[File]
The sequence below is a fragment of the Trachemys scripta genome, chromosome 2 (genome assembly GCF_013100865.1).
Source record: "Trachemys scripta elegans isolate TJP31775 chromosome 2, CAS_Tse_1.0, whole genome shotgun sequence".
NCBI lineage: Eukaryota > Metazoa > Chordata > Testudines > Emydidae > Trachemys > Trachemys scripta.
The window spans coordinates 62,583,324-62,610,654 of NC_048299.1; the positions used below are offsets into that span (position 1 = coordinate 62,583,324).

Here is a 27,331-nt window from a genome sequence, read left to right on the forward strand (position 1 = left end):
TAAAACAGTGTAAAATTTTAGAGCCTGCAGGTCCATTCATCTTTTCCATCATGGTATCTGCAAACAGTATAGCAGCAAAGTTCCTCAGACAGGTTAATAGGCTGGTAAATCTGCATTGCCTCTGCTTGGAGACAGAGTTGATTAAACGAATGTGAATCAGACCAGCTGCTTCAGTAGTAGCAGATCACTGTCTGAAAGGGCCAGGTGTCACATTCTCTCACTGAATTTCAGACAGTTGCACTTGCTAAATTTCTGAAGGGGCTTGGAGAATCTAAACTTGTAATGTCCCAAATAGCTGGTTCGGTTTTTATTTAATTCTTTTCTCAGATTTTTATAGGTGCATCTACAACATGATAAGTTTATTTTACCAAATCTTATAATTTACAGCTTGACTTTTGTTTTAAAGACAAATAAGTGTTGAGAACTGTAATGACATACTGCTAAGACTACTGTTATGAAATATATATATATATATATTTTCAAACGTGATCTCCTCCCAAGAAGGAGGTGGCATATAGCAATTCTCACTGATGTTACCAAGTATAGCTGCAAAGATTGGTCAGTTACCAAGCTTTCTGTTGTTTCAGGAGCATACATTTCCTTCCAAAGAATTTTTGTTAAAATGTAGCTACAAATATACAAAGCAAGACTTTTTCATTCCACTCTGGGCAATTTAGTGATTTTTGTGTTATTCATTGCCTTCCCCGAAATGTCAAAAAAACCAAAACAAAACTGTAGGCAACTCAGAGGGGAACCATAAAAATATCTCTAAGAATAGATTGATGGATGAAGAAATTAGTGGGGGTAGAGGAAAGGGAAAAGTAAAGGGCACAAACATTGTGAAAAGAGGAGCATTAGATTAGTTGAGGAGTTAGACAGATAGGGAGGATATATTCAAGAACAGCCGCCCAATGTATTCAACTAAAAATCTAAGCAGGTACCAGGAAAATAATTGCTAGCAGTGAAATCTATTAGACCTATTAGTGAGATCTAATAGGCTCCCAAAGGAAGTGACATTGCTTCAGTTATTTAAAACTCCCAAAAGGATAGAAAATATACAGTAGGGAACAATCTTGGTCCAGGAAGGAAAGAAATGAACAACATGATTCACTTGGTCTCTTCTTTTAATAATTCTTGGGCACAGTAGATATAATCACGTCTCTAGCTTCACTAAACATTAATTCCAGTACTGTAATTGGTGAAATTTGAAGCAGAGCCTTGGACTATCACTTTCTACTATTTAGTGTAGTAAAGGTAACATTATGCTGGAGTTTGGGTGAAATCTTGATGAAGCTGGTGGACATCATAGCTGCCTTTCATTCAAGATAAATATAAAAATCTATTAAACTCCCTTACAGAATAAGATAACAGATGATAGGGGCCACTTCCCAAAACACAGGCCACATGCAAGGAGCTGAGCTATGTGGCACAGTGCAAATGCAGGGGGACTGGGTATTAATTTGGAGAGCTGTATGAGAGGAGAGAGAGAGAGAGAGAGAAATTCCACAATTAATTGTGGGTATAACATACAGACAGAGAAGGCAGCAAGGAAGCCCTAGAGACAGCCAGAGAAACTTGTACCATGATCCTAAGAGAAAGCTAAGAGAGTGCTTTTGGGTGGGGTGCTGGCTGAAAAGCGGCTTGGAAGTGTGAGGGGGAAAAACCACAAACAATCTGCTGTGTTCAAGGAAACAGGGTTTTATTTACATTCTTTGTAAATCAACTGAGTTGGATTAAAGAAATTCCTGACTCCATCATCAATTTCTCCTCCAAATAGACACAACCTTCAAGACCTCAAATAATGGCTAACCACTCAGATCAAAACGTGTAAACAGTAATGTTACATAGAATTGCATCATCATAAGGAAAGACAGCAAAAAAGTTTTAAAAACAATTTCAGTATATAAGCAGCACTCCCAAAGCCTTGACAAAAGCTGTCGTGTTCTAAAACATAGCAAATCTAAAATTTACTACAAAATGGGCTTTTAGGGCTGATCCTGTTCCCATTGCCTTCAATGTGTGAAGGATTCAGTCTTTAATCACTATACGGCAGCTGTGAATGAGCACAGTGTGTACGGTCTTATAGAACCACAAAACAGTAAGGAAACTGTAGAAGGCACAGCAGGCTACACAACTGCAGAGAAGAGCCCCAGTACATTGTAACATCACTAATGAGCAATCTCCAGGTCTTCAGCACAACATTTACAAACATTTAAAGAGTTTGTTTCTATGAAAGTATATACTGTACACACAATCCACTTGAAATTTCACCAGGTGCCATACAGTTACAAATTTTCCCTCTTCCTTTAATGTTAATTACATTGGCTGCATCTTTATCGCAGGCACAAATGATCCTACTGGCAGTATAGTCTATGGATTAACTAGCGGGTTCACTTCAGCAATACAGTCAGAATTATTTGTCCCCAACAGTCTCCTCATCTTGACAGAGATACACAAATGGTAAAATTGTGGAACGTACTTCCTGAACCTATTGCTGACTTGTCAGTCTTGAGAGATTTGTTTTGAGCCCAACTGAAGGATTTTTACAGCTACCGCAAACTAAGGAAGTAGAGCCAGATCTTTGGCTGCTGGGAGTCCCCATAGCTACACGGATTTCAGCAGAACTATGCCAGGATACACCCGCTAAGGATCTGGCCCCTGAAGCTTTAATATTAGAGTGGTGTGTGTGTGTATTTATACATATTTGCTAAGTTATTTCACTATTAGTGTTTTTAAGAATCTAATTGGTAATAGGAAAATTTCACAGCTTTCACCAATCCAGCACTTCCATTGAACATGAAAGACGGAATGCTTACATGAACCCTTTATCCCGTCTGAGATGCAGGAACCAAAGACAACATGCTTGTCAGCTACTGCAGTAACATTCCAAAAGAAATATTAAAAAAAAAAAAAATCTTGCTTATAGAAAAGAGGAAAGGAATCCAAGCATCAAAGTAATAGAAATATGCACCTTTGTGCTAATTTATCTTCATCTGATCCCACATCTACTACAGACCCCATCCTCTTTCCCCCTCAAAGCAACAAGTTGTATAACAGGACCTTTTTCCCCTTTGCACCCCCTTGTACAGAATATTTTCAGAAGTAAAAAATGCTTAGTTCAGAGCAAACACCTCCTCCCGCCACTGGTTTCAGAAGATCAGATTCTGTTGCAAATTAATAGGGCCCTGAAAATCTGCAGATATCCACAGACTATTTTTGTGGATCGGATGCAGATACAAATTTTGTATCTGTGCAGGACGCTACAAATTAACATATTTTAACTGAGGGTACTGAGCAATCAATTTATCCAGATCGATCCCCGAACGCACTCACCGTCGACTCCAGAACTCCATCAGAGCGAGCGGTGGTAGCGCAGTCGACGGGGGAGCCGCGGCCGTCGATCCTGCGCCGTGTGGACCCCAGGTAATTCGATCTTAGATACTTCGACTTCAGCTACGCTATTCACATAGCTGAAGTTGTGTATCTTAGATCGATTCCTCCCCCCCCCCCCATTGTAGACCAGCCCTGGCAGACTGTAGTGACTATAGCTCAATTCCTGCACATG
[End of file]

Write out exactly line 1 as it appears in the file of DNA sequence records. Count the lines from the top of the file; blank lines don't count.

The sequence below is a fragment of the Trachemys scripta genome, chromosome 2 (genome assembly GCF_013100865.1).